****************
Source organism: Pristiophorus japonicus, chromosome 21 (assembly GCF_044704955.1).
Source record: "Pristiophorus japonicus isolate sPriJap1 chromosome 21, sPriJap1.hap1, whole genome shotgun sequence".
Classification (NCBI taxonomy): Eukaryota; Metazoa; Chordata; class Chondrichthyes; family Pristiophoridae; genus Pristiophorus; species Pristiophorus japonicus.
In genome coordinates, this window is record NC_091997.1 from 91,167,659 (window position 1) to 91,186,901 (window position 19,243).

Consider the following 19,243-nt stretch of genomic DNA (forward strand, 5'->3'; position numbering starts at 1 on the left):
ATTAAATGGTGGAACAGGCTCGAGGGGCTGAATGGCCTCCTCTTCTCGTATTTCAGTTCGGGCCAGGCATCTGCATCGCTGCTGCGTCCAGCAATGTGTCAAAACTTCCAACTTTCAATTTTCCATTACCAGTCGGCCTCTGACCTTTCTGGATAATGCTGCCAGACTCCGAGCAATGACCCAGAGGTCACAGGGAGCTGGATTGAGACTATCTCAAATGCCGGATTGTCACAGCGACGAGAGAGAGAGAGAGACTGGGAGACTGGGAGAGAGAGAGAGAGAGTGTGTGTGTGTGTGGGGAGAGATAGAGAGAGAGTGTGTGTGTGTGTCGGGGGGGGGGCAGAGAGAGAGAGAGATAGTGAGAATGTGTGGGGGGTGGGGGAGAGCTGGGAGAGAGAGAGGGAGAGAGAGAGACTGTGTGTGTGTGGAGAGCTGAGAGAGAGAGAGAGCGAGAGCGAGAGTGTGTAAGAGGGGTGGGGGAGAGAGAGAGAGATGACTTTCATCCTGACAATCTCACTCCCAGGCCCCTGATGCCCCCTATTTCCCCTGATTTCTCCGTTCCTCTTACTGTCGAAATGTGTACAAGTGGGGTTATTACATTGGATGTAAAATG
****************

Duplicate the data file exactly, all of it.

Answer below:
Source organism: Pristiophorus japonicus, chromosome 21 (assembly GCF_044704955.1).
Source record: "Pristiophorus japonicus isolate sPriJap1 chromosome 21, sPriJap1.hap1, whole genome shotgun sequence".
Classification (NCBI taxonomy): Eukaryota; Metazoa; Chordata; class Chondrichthyes; family Pristiophoridae; genus Pristiophorus; species Pristiophorus japonicus.
In genome coordinates, this window is record NC_091997.1 from 91,167,659 (window position 1) to 91,186,901 (window position 19,243).

Consider the following 19,243-nt stretch of genomic DNA (forward strand, 5'->3'; position numbering starts at 1 on the left):
ATTAAATGGTGGAACAGGCTCGAGGGGCTGAATGGCCTCCTCTTCTCGTATTTCAGTTCGGGCCAGGCATCTGCATCGCTGCTGCGTCCAGCAATGTGTCAAAACTTCCAACTTTCAATTTTCCATTACCAGTCGGCCTCTGACCTTTCTGGATAATGCTGCCAGACTCCGAGCAATGACCCAGAGGTCACAGGGAGCTGGATTGAGACTATCTCAAATGCCGGATTGTCACAGCGACGAGAGAGAGAGAGAGACTGGGAGACTGGGAGAGAGAGAGAGAGAGTGTGTGTGTGTGTGGGGAGAGATAGAGAGAGAGTGTGTGTGTGTGTCGGGGGGGGGGCAGAGAGAGAGAGAGATAGTGAGAATGTGTGGGGGGTGGGGGAGAGCTGGGAGAGAGAGAGGGAGAGAGAGAGACTGTGTGTGTGTGGAGAGCTGAGAGAGAGAGAGAGCGAGAGCGAGAGTGTGTAAGAGGGGTGGGGGAGAGAGAGAGAGATGACTTTCATCCTGACAATCTCACTCCCAGGCCCCTGATGCCCCCTATTTCCCCTGATTTCTCCGTTCCTCTTACTGTCGAAATGTGTACAAGTGGGGTTATTACATTGGATGTAAAATG